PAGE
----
combinat-0.2.7.2: Generate and manipulate various combinatorial objects.

Safe Haskell Safe Haskell2010

Math.Combinat.Numbers.Primes

Description

Prime numbers and related number theoretical stuff.

Synopsis

# List of prime numbers

primes :: [Integer] Source

Infinite list of primes, using the TMWE algorithm.

A relatively simple but still quite fast implementation of list of primes. By Will Ness http://www.haskell.org/pipermail/haskell-cafe/2009-November/068441.html

List of primes, using tree merge with wheel. Code by Will Ness.

# Prime factorization

groupIntegerFactors :: [Integer] -> [(Integer, Int)] Source

Groups integer factors. Example: from [2,2,2,3,3,5] we produce [(2,3),(3,2),(5,1)]

The naive trial division algorithm.

# Integer logarithm

Largest integer `k` such that `2^k` is smaller or equal to `n`

Smallest integer `k` such that `2^k` is larger or equal to `n`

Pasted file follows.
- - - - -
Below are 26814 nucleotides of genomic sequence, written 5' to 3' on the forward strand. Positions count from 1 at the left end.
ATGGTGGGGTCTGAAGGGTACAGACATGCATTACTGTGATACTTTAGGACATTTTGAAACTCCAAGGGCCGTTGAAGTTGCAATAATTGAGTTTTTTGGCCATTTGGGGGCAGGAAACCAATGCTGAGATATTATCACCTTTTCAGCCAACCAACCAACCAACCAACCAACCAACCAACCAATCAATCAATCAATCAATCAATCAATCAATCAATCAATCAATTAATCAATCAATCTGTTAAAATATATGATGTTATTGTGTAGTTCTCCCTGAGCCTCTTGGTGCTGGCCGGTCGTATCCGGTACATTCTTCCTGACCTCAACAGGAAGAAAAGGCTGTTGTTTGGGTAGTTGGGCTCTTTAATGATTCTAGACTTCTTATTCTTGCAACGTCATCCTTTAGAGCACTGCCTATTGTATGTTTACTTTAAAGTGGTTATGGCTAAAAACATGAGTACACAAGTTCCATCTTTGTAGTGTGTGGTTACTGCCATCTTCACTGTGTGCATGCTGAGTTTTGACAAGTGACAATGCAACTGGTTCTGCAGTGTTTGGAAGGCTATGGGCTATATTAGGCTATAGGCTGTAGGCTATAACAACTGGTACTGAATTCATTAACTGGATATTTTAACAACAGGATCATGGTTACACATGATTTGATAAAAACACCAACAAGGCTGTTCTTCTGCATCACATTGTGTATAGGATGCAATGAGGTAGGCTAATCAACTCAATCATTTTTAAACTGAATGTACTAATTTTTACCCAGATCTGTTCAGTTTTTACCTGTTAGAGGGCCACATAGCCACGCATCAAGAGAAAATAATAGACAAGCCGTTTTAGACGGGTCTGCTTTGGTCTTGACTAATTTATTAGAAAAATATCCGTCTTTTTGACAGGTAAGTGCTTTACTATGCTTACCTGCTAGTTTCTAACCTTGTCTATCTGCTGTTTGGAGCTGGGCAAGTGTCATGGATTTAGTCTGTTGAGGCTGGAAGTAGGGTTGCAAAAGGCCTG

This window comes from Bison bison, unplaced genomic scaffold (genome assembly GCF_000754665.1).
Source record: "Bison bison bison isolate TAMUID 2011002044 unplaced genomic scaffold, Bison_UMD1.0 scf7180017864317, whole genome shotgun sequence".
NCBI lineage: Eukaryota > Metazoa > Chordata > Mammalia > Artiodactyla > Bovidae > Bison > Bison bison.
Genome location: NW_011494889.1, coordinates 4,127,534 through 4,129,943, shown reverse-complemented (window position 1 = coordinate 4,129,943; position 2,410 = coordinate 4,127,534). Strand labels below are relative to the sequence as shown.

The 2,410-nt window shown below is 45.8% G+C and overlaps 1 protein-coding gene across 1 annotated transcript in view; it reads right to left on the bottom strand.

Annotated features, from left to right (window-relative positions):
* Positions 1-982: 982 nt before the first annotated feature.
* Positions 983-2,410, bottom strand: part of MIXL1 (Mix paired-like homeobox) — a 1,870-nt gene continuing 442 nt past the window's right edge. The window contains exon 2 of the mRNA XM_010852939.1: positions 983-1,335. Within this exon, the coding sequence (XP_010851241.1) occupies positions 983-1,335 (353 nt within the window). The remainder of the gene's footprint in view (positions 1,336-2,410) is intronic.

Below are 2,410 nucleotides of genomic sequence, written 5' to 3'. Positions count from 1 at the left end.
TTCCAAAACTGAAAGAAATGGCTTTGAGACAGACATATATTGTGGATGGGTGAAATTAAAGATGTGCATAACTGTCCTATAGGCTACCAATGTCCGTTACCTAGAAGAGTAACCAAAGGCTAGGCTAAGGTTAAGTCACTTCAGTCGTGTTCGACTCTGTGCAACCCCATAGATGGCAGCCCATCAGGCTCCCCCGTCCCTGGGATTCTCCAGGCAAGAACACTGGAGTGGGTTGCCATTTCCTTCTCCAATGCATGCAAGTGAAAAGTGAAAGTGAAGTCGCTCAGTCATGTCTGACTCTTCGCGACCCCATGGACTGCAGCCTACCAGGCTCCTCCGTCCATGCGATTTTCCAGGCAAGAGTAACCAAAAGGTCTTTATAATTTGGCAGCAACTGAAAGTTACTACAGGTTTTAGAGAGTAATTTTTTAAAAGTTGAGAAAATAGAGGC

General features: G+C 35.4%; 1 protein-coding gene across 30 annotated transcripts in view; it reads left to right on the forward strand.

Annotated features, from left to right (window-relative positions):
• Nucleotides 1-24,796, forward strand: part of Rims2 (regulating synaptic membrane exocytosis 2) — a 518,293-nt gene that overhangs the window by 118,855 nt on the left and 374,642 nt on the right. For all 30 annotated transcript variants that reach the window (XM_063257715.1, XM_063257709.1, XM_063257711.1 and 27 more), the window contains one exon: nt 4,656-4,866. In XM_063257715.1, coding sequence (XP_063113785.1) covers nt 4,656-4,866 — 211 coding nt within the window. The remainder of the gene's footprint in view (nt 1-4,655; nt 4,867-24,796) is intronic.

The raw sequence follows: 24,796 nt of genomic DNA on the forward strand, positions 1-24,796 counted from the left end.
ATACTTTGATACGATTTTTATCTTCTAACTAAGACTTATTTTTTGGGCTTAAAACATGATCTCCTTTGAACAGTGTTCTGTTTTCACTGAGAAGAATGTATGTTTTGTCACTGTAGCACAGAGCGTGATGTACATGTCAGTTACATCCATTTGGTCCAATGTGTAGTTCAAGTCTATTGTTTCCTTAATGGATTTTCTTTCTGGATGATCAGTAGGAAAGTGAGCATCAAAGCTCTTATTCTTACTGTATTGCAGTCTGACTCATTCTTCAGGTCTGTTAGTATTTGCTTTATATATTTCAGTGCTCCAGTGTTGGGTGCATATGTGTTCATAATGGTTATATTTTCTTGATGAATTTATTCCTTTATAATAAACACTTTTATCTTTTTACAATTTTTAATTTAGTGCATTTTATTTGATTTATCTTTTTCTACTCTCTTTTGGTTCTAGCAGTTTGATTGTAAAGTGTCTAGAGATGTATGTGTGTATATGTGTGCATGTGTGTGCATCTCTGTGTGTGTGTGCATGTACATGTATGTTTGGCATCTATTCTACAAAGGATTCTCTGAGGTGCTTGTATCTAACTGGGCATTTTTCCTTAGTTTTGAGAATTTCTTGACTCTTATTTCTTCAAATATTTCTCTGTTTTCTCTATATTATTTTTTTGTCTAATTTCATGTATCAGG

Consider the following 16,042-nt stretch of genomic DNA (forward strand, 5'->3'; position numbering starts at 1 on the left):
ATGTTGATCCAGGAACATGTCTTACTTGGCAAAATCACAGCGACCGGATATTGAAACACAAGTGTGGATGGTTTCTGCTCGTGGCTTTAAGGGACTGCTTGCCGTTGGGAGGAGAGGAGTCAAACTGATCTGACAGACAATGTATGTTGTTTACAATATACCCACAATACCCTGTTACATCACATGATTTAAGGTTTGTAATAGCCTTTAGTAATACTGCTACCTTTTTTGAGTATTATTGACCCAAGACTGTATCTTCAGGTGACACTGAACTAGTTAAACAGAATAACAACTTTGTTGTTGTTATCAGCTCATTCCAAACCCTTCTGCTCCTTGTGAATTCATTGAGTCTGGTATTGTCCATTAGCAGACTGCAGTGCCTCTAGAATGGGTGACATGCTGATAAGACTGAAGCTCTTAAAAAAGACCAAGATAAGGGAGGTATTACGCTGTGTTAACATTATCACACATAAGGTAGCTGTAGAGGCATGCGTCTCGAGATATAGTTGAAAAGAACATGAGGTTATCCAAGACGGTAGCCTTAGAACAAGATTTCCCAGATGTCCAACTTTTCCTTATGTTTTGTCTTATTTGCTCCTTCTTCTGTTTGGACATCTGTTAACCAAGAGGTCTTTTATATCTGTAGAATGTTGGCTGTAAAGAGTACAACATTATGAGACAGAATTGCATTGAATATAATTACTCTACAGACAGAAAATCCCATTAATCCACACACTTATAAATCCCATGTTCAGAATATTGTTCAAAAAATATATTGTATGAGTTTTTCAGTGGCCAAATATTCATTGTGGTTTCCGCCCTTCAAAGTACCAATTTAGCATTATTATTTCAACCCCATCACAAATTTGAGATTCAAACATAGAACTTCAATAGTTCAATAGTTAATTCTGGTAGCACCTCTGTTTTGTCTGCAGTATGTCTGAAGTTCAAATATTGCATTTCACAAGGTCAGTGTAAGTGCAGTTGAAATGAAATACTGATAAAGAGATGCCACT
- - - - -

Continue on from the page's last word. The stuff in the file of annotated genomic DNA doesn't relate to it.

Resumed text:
# Integer square root

Integer square root (largest integer whose square is smaller or equal to the input) using Newton's method, with a faster (for large numbers) inital guess based on bit shifts.

Smallest integer whose square is larger or equal to the input

We also return the excess residue; that is

`(a,r) = integerSquareRoot' n`

means that

```a*a + r = n
a*a <= n < (a+1)*(a+1)```

Newton's method without an initial guess. For very small numbers (<10^10) it is somewhat faster than the above version.

# Modulo `m` arithmetic

Efficient powers modulo m.

`powerMod a k m == (a^k) `mod` m`

# Prime testing

Miller-Rabin Primality Test (taken from Haskell wiki). We test the primality of the first argument `n` by using the second argument `a` as a candidate witness. If it returs `False`, then `n` is composite. If it returns `True`, then `n` is either prime or composite.

A random choice between `2` and `(n-2)` is a good choice for `a`.